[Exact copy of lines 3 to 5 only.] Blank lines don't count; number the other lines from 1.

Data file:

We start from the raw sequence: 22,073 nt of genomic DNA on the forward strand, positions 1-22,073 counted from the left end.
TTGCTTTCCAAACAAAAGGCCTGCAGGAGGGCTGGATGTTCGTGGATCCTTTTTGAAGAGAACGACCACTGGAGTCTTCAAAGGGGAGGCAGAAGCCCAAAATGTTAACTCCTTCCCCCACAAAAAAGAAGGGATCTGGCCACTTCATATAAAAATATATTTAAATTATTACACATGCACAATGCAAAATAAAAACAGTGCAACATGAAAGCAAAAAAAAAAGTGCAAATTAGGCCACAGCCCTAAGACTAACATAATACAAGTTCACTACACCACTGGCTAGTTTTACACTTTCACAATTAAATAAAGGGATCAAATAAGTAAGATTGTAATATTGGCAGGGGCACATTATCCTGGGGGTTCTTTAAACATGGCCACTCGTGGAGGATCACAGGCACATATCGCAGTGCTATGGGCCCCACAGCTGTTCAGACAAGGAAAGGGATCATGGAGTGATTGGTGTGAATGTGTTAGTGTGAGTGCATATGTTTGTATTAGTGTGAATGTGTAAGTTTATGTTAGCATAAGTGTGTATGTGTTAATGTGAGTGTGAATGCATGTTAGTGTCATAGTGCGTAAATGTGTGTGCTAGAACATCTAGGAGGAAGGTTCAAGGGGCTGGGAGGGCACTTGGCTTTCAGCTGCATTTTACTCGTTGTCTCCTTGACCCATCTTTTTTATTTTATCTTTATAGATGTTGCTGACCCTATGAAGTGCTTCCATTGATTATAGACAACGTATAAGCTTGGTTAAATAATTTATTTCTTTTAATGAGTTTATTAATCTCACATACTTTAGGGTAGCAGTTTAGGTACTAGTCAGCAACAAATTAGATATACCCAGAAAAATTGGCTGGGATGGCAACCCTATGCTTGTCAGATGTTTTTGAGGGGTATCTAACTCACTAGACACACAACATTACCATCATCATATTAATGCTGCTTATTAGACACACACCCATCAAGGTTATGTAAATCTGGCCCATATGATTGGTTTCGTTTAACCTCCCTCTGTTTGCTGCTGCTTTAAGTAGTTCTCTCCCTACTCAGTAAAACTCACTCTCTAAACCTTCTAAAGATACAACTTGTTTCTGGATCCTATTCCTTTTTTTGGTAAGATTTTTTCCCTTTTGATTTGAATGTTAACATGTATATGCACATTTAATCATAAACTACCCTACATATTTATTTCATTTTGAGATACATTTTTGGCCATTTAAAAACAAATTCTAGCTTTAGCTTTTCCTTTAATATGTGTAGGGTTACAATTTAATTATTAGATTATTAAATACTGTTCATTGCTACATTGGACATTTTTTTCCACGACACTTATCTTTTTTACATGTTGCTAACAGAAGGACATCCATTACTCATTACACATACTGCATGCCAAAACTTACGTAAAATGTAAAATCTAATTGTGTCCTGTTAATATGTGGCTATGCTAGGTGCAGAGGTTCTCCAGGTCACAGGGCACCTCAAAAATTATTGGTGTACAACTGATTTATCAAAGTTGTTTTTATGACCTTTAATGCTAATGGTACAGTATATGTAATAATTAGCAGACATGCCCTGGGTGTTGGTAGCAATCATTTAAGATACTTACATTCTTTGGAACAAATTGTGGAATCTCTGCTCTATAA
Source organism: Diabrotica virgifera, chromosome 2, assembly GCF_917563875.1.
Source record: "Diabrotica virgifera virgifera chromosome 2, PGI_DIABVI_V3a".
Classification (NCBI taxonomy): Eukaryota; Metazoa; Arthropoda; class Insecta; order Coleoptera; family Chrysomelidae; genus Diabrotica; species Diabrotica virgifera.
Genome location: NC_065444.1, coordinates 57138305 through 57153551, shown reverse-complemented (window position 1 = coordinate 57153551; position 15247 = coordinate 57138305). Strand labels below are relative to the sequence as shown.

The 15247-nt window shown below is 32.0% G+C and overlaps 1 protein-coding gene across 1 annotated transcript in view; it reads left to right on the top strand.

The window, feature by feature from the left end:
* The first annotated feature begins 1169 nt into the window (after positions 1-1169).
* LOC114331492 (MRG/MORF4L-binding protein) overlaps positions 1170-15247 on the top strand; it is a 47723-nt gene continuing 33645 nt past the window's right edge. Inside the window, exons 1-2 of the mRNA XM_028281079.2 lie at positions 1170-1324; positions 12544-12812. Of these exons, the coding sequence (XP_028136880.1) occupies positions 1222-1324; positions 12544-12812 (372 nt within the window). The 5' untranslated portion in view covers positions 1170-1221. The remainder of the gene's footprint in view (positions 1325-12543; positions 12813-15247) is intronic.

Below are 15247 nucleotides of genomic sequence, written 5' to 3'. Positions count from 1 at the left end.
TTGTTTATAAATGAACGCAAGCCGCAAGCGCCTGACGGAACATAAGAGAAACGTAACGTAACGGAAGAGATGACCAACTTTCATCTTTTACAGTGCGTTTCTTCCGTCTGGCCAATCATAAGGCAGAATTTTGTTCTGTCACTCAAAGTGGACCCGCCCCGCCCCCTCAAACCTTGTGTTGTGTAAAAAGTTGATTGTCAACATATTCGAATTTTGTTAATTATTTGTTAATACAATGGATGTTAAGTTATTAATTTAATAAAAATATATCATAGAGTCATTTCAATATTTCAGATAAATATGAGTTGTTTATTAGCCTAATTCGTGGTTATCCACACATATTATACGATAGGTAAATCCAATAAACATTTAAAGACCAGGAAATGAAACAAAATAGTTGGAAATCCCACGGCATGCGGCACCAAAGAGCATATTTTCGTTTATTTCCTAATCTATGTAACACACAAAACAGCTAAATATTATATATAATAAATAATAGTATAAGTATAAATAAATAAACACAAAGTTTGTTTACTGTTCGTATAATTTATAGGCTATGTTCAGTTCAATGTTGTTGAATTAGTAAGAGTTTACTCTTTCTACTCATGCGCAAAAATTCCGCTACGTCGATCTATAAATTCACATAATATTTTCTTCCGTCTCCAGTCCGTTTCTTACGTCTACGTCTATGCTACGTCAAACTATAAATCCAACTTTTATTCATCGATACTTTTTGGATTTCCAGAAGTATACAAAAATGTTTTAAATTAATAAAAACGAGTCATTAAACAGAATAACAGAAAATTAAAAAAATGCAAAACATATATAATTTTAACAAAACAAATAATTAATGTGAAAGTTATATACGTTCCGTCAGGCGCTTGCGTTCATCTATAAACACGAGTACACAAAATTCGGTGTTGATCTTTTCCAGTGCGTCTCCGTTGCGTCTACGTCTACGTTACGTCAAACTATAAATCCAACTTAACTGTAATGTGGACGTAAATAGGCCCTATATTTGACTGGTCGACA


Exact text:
Source organism: Diabrotica virgifera, chromosome 2, assembly GCF_917563875.1.
Source record: "Diabrotica virgifera virgifera chromosome 2, PGI_DIABVI_V3a".
Classification (NCBI taxonomy): Eukaryota; Metazoa; Arthropoda; class Insecta; order Coleoptera; family Chrysomelidae; genus Diabrotica; species Diabrotica virgifera.